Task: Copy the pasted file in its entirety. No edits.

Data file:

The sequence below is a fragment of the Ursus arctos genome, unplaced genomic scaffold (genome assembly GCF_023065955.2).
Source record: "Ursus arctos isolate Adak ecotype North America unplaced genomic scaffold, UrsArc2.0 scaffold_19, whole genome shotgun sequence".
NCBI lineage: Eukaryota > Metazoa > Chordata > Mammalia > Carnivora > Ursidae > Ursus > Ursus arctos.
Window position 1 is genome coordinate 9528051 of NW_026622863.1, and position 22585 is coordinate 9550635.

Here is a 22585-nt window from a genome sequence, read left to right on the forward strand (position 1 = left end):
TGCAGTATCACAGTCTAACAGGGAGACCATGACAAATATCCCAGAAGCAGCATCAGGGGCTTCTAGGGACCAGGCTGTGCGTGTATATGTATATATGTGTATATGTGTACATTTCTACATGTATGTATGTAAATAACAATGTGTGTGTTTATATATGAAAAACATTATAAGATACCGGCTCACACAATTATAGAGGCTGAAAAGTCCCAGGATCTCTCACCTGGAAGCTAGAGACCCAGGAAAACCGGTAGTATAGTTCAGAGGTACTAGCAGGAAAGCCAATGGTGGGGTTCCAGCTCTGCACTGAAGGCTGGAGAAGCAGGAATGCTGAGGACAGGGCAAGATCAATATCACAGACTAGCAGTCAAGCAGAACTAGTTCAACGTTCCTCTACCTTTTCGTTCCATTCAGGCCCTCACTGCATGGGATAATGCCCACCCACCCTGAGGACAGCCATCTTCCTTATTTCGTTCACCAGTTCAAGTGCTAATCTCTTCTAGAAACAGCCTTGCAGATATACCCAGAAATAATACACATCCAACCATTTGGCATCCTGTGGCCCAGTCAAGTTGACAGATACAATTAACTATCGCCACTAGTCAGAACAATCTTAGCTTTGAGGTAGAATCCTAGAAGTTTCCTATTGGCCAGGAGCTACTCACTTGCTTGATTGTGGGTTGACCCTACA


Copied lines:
The sequence below is a fragment of the Ursus arctos genome, unplaced genomic scaffold (genome assembly GCF_023065955.2).
Source record: "Ursus arctos isolate Adak ecotype North America unplaced genomic scaffold, UrsArc2.0 scaffold_19, whole genome shotgun sequence".
NCBI lineage: Eukaryota > Metazoa > Chordata > Mammalia > Carnivora > Ursidae > Ursus > Ursus arctos.
Window position 1 is genome coordinate 9528051 of NW_026622863.1, and position 22585 is coordinate 9550635.

Here is a 22585-nt window from a genome sequence, read left to right on the forward strand (position 1 = left end):
TGCAGTATCACAGTCTAACAGGGAGACCATGACAAATATCCCAGAAGCAGCATCAGGGGCTTCTAGGGACCAGGCTGTGCGTGTATATGTATATATGTGTATATGTGTACATTTCTACATGTATGTATGTAAATAACAATGTGTGTGTTTATATATGAAAAACATTATAAGATACCGGCTCACACAATTATAGAGGCTGAAAAGTCCCAGGATCTCTCACCTGGAAGCTAGAGACCCAGGAAAACCGGTAGTATAGTTCAGAGGTACTAGCAGGAAAGCCAATGGTGGGGTTCCAGCTCTGCACTGAAGGCTGGAGAAGCAGGAATGCTGAGGACAGGGCAAGATCAATATCACAGACTAGCAGTCAAGCAGAACTAGTTCAACGTTCCTCTACCTTTTCGTTCCATTCAGGCCCTCACTGCATGGGATAATGCCCACCCACCCTGAGGACAGCCATCTTCCTTATTTCGTTCACCAGTTCAAGTGCTAATCTCTTCTAGAAACAGCCTTGCAGATATACCCAGAAATAATACACATCCAACCATTTGGCATCCTGTGGCCCAGTCAAGTTGACAGATACAATTAACTATCGCCACTAGTCAGAACAATCTTAGCTTTGAGGTAGAATCCTAGAAGTTTCCTATTGGCCAGGAGCTACTCACTTGCTTGATTGTGGGTTGACCCTACA